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In the film “Ocean’s Eleven,” George Clooney robbed a casino. Soon he will build one.

Clooney, nightclub owner Rande Gerber and two Las Vegas real-estate companies are expected to announce plans today to construct a $3 billion casino, boutique hotel and condominium project near The Strip.

The 300-room, high-end hotel will be the centerpiece of the 25-acre, Spanish-themed Las Ramblas development.

“We will have some sort of dress code so that it will feel like you are walking into a more formal Las Vegas of a different age or a classic Monte Carlo casino,” the actor said.

The project will also include 1,326 condo-hotel units and 2,764 residential condos. Completion is expected in 2008.

Clooney and Gerber, husband of supermodel Cindy Crawford, will work with joint-venture partners Related Las Vegas and Centra Properties.

Apple Computer

Freescale chips still on the table

Apple Computer said it has an option to keep buying microprocessors from Freescale Semiconductor, three months after saying Macs will switch to Intel chips next year.

Freescale, which makes the computer chips used in Apple’s notebook and the Mac mini PCs, is “obligated to supply its microprocessors for orders” through December 2008, Apple said Friday in a filing with the Securities and Exchange Commission.

The purchase agreement comes after Apple said in June that it will switch its computers to microprocessors from Intel, whose chips run more than 80 percent of the world’s PCs, starting in June 2006.

Apple has been relying on processors from Austin, Texas-based Freescale, which was spun off from Motorola, and IBM to power its Macs.

“Apple is under no obligation to purchase Freescale microprocessors other than work in progress that was in place at the time the agreement was executed” on Aug. 22, Apple said in the filing. Apple spokesman Steve Dowling said the company had no other comment.

Freescale spokesman Glaston Ford had no comment on the filing.

Sirius Satellite Radio

Wearable player coming in October

Sirius Satellite Radio plans to start selling its first wearable music player in stores in October, about a year after rival XM Satellite Radio Holdings launched its own version.

The new device unveiled Thursday includes enough storage capacity for up to 50 hours of recorded Sirius content or audio files. Unlike XM’s portable device, MyFi, Sirius’ product will not be able to receive satellite signals on the go and must be plugged into a docking station. But, at roughly the size of Apple Computer’s popular iPod music player, Sirius’ “s50” is a bit smaller than XM’s MyFi. The s50 will sell for $360.


Program backs up laptop documents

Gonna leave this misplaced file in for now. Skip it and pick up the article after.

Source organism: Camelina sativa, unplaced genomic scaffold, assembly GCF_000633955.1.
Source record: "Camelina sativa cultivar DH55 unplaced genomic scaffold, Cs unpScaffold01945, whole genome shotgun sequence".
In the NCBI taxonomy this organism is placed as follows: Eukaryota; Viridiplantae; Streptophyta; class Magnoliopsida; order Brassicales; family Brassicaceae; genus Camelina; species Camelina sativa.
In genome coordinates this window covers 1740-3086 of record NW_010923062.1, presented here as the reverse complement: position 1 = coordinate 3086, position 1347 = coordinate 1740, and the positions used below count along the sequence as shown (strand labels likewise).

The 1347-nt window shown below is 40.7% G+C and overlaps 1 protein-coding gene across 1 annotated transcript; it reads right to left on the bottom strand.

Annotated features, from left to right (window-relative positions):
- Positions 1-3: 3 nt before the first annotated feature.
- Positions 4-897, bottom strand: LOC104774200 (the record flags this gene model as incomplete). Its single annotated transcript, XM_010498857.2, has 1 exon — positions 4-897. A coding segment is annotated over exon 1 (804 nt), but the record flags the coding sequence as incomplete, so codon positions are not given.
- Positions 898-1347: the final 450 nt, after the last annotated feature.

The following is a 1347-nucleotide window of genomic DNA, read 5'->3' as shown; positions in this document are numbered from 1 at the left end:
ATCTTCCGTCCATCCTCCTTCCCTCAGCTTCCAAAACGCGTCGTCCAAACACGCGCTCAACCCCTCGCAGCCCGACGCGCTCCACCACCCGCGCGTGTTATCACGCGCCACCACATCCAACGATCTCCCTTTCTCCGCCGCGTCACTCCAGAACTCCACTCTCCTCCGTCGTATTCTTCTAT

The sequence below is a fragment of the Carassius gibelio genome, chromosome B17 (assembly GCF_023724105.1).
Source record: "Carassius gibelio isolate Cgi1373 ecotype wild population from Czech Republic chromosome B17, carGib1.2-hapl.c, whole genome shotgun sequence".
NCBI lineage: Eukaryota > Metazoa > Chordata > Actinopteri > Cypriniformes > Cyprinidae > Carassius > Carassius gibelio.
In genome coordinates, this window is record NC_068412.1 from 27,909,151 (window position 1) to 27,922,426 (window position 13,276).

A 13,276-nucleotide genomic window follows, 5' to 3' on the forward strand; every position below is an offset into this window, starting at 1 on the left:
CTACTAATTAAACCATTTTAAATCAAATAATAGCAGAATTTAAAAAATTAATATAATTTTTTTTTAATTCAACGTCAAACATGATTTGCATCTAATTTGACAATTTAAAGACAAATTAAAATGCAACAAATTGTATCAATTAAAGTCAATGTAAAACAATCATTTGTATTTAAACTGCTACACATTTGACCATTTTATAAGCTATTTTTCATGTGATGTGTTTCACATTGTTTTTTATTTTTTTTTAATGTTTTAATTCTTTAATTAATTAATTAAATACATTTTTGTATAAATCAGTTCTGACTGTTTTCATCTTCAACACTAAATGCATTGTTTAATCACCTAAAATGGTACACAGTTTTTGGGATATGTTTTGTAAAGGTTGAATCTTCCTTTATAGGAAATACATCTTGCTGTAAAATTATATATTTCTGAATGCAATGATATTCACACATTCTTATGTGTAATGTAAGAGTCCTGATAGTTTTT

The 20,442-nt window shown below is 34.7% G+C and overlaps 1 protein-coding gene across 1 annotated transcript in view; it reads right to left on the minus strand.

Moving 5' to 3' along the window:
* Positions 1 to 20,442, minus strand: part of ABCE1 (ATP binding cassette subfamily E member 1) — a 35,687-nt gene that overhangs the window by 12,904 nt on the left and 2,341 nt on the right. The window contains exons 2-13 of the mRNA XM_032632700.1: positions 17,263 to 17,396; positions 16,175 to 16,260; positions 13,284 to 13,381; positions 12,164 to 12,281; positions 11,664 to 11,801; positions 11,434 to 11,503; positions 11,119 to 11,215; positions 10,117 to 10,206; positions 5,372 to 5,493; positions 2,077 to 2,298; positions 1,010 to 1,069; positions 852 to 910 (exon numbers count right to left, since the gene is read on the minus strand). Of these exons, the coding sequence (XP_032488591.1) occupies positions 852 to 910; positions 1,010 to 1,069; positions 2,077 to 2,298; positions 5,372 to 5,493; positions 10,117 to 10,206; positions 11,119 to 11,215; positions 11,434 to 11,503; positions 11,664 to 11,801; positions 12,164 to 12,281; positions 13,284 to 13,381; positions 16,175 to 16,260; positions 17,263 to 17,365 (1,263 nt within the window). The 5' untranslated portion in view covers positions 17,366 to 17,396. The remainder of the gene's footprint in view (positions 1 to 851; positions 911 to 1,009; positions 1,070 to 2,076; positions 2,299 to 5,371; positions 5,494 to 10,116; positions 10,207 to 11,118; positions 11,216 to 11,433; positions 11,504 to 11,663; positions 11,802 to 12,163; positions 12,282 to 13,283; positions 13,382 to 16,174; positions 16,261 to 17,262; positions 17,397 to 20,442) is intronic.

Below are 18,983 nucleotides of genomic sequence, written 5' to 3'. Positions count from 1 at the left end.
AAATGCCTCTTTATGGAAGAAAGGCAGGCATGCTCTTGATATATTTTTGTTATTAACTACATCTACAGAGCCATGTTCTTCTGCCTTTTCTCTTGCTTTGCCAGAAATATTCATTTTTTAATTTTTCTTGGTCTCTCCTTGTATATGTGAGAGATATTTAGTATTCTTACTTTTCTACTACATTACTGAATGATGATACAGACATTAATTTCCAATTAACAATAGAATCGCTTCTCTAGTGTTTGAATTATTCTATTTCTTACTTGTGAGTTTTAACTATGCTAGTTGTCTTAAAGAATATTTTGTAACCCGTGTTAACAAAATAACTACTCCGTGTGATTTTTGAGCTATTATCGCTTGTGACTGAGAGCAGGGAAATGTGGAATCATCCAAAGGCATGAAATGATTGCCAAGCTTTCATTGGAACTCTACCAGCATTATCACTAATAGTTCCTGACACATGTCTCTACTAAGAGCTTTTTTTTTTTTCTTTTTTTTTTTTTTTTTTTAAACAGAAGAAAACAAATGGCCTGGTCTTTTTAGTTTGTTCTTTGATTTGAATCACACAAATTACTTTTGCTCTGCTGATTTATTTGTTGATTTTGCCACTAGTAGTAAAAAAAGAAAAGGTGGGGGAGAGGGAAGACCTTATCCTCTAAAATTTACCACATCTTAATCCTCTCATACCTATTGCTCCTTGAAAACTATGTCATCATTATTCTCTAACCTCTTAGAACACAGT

IBM plans to introduce a program that automatically backs up documents on laptops to guard against viruses, file corruption and theft.

The software, which will go on sale Sept. 6 for $35 a laptop or $995 for each server, continuously saves changes and sends copies of documents to a remote server or memory card, said Mike Nelson, IBM’s director of Internet technology and strategy, in an interview.

The programs will help IBM tap demand from companies seeking to reduce or eliminate damage from data losses. More than 30 percent of data loss is due to human error, and 2,000 laptops are lost or stolen every day, IBM said. Rivals for similar automatic archiving software include Microsoft’s Data Protection Manager and Veritas Software’s Panther.

U.S. Copyright Office

Registration takes Internet Explorer

A government program to let artists go online to register certain works for copyright protection would mandate the use of Microsoft’s Internet Explorer browser, raising charges that the effort is limiting the open use of the World Wide Web.

Experts argue that the plan by the U.S. Copyright Office is setting a bad precedent and should work with all browsers. Common technical standards are designed to ensure that such programs are universally accessible, just as electrical lines are not limited to certain appliance brands or highways to certain cars.

The copyright policy, set to take effect in October, would allow certain types of works to be “preregistered” for protection before they are released in the marketplace. The goal, set out by Congress, is to discourage piracy of movies and other digital entertainment, which often are stolen shortly before their release and circulated for free on the Internet.

Copyright Office officials said the requirement to use Microsoft’s browser to file the registration was not intended to favor one company or product over others. Internet Explorer is used by a large majority of computer users, but competitors include Safari by Apple Computer, Netscape by Time Warner and open-source browsers such as Firefox.


Viiv brand aimed at home entertainment

Intel, whose chips run more than 80 percent of the world’s personal computers, unveiled its new Viiv brand for desktop models aimed at broadening sales into home-entertainment systems.

The new package of chips, whose name rhymes with “five,” will go on sale early next year. Devices with Viiv may look more like DVD players than PCs and will switch on instantly via remote control, Don MacDonald, who heads Intel’s digital-home group, said at the company’s developer conference in San Francisco.

The introduction marks Intel’s first new brand since March 2003, when its best-selling Centrino chipset for laptops debuted. Intel is adding capabilities such as TV and audio to help its PC-maker customers grab consumer-electronics orders.

Compiled from Bloomberg News, Dow Jones Newswires and the Los Angeles Times-Washington Post News Service